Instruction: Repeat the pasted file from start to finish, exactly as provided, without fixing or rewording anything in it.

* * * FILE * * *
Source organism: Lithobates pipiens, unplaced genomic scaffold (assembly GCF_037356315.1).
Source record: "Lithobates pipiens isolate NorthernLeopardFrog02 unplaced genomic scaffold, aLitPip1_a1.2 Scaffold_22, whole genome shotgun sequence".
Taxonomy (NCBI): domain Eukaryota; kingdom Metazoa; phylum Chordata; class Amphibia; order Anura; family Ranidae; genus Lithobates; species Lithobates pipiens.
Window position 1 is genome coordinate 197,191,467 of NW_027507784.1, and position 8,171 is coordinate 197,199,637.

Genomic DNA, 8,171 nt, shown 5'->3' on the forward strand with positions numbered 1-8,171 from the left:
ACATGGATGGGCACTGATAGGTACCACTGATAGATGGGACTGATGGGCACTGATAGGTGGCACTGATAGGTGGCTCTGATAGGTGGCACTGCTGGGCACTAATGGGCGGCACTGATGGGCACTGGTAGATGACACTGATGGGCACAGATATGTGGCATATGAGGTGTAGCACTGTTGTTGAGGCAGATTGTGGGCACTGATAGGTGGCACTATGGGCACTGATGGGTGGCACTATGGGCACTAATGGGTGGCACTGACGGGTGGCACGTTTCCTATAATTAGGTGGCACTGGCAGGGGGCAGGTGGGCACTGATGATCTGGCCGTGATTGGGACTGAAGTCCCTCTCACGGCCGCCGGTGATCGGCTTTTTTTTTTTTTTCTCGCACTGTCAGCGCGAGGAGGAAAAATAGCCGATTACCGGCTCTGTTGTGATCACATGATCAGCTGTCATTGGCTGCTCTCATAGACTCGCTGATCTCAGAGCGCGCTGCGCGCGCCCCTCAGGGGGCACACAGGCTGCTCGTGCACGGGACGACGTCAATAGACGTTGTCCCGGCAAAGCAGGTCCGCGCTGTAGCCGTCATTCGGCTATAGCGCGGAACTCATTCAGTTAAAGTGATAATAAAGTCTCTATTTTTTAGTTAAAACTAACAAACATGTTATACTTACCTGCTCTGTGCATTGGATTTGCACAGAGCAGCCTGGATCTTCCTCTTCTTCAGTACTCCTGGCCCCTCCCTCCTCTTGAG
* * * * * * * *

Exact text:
Source organism: Lithobates pipiens, unplaced genomic scaffold (assembly GCF_037356315.1).
Source record: "Lithobates pipiens isolate NorthernLeopardFrog02 unplaced genomic scaffold, aLitPip1_a1.2 Scaffold_22, whole genome shotgun sequence".
Taxonomy (NCBI): domain Eukaryota; kingdom Metazoa; phylum Chordata; class Amphibia; order Anura; family Ranidae; genus Lithobates; species Lithobates pipiens.
Window position 1 is genome coordinate 197,191,467 of NW_027507784.1, and position 8,171 is coordinate 197,199,637.

Genomic DNA, 8,171 nt, shown 5'->3' on the forward strand with positions numbered 1-8,171 from the left:
ACATGGATGGGCACTGATAGGTACCACTGATAGATGGGACTGATGGGCACTGATAGGTGGCACTGATAGGTGGCTCTGATAGGTGGCACTGCTGGGCACTAATGGGCGGCACTGATGGGCACTGGTAGATGACACTGATGGGCACAGATATGTGGCATATGAGGTGTAGCACTGTTGTTGAGGCAGATTGTGGGCACTGATAGGTGGCACTATGGGCACTGATGGGTGGCACTATGGGCACTAATGGGTGGCACTGACGGGTGGCACGTTTCCTATAATTAGGTGGCACTGGCAGGGGGCAGGTGGGCACTGATGATCTGGCCGTGATTGGGACTGAAGTCCCTCTCACGGCCGCCGGTGATCGGCTTTTTTTTTTTTTTCTCGCACTGTCAGCGCGAGGAGGAAAAATAGCCGATTACCGGCTCTGTTGTGATCACATGATCAGCTGTCATTGGCTGCTCTCATAGACTCGCTGATCTCAGAGCGCGCTGCGCGCGCCCCTCAGGGGGCACACAGGCTGCTCGTGCACGGGACGACGTCAATAGACGTTGTCCCGGCAAAGCAGGTCCGCGCTGTAGCCGTCATTCGGCTATAGCGCGGAACTCATTCAGTTAAAGTGATAATAAAGTCTCTATTTTTTAGTTAAAACTAACAAACATGTTATACTTACCTGCTCTGTGCATTGGATTTGCACAGAGCAGCCTGGATCTTCCTCTTCTTCAGTACTCCTGGCCCCTCCCTCCTCTTGAG